Imagine a small business... lets say 6 people, the boss puts the phone system into 999 test mode for 10 mins only 3 minutes later he suffers a stroke or heart attack and is laying on the floor unconscious... nobody can dial 999 in all the panic. :astonished:

Ok they may have mobiles, but they may not! :thumbsdown:
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By N.Andrews
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I read the responses above with interest and general agreement...when testing though you seem to miss a very SIGNIFICANT point. When you make a 999 call normally, the network provider identifies your physical location from the physical termination point of your circuit, then routes the call to the appropriate regional 999 Emergency Call handling centre.

When deploying an enterprise wide VoIP capability with break-out via SBC only located in London data centres, we need to ensure that the Enterprise VoIP system is passing the appropriate information for each end station for the network provider to route the call appropriately.

I am currently sitting in a Manchester Call centre, the voice connection to the public network is in London. I need to be sure that if I lift the handset in front of me and dial 999 I get the Greater Manchester emergency services and not the Met.

Therefor, comments around if you can make a general call you can make a 999 call are only partially correct.

So I still have the question, who do I talk to to arrange a test call to the emergency services.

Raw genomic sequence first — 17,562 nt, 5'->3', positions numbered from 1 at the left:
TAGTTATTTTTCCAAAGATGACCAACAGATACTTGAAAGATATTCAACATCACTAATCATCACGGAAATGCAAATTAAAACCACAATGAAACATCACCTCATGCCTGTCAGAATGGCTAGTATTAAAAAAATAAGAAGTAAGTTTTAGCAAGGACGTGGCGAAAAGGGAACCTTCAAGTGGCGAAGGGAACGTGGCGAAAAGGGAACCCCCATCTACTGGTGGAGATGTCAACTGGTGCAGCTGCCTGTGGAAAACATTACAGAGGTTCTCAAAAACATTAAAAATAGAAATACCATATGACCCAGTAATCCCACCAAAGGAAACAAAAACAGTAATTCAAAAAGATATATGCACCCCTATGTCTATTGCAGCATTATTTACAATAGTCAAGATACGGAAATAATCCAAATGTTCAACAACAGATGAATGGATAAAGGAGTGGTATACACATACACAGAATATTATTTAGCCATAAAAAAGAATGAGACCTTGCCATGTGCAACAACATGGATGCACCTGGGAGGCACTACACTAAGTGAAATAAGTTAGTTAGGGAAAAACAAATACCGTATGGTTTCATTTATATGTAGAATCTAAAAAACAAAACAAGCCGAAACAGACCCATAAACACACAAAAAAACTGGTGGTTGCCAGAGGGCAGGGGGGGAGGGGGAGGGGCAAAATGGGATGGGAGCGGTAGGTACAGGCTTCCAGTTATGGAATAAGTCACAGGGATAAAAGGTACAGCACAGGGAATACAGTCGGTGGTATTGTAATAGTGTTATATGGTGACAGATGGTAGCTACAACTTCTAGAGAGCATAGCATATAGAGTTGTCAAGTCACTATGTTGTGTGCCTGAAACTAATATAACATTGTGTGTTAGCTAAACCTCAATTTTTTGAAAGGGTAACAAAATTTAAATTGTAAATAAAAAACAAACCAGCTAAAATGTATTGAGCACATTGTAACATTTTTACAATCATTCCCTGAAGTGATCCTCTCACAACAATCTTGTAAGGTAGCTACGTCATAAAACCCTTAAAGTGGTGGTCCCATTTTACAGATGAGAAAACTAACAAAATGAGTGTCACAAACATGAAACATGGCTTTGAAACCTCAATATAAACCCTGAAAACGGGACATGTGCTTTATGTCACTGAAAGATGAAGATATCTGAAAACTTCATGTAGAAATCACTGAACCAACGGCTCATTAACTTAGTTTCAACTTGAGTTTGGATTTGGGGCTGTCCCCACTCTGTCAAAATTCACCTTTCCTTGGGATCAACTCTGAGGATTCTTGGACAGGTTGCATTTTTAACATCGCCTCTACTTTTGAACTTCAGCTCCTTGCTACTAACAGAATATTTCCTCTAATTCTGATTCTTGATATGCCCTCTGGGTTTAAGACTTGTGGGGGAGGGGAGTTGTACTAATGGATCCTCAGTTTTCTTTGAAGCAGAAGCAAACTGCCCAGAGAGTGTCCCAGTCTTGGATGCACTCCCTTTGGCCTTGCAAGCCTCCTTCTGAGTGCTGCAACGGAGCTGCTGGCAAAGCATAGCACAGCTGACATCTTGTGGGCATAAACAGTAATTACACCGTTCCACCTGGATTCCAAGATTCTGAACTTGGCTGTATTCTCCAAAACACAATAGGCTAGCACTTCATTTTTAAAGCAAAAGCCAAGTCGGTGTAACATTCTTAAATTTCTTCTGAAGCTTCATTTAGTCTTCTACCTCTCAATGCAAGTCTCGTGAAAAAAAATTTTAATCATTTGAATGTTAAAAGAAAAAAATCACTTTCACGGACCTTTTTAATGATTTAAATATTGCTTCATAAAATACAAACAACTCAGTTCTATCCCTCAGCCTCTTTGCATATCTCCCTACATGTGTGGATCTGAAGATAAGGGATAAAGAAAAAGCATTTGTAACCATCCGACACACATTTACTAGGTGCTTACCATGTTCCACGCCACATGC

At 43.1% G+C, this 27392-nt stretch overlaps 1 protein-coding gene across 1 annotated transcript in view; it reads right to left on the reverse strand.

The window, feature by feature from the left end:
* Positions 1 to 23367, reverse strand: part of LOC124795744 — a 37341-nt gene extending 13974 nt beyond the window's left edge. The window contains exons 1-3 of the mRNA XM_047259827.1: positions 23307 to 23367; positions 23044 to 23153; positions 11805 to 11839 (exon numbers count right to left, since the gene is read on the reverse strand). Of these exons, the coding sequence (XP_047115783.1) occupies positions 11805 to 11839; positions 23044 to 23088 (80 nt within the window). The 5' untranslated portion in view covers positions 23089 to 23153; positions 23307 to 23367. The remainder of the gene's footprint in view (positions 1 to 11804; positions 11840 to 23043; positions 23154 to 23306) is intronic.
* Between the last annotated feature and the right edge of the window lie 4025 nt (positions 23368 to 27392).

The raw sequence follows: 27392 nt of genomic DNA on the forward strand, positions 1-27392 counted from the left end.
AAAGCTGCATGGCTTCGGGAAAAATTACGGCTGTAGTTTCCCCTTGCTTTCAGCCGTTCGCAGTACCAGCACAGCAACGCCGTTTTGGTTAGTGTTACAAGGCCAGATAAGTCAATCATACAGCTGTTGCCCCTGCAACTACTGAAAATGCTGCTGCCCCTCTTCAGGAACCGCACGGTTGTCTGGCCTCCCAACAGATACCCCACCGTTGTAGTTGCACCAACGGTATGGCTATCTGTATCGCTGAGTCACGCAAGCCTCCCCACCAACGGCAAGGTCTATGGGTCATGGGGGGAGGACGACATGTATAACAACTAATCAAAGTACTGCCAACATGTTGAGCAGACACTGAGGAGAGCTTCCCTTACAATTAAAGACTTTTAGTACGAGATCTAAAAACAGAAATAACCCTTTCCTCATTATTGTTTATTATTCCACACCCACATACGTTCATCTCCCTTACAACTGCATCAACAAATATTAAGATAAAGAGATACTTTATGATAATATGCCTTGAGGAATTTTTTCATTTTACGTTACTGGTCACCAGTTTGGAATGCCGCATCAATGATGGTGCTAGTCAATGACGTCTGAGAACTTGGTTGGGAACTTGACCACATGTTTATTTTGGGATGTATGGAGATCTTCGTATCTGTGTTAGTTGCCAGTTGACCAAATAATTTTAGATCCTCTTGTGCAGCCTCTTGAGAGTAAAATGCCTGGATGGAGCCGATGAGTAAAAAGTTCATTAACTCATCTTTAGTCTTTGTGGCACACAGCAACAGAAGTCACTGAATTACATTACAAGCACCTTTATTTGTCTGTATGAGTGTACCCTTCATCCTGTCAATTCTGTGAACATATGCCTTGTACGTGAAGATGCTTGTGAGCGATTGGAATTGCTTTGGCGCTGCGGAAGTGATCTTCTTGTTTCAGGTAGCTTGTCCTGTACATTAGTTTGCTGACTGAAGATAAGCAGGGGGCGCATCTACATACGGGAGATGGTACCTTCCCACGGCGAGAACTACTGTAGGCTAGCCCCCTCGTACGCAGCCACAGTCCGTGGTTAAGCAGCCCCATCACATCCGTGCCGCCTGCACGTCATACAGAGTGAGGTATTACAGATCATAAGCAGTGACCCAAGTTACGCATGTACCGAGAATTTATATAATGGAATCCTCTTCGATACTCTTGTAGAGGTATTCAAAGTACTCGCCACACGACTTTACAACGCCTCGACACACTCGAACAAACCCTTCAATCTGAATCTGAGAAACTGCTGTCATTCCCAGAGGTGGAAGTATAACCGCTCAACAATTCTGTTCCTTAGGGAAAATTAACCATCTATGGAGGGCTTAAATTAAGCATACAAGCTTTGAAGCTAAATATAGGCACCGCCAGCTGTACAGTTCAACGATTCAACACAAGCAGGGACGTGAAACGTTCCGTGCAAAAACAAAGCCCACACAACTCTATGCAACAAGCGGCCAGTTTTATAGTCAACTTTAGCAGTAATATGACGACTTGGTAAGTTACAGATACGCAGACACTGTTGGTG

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By WelshPaul
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You must register your phone number and address with the Emergency Services data base so that when you dial 999 or 112 they have your details on screen in front of them. :relaxed:

You cannot simply 'arrange a test call to the emergency services' as you put it. Some claim to have dialled 999 and stated that their a telecoms engineer and that their testing the line but I strongly recommend you do not do this.

When you pick up the phone and dial your mobile what CLI is displayed? This is the CLI that will be displayed on the 999 call and this should be the number that is registered on the Emergency Services data base. If your serious about making a 999 test call then I guess you could contact your local police station or the non emergency 101 service and ask what the protocol is.
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By Xanatoast
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If anyone had any further question about why it might be a good idea to check 999 calls work.
We recently found that 3 numbers out of around 500-ish that we provide couldn't call the police during an attempted break in at the site.

The company we're doing trunking through doesn't allow 101 or 111, and as far as I can tell any other short number beginning with 1 either as it turns out.

It was a very unwelcome surprise.
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By dcowan
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I took @WelshPaul's advice today and called 101 to ask about 999 test calls. They told me to just call, and clearly say that it's a test call and there is no emergency. I called and said something along the lines of "I'm testing a PBX, this is not an emergency, this is a test call". The operator said no problem, could I please just take your initials for our records, have a good day.
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By WelshPaul
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Hi @dcowan and welcome to UKVF. 👋🏻

Interesting... Let us know if you get a complaint or warning from your telecommunications company (I don't think you will). 👍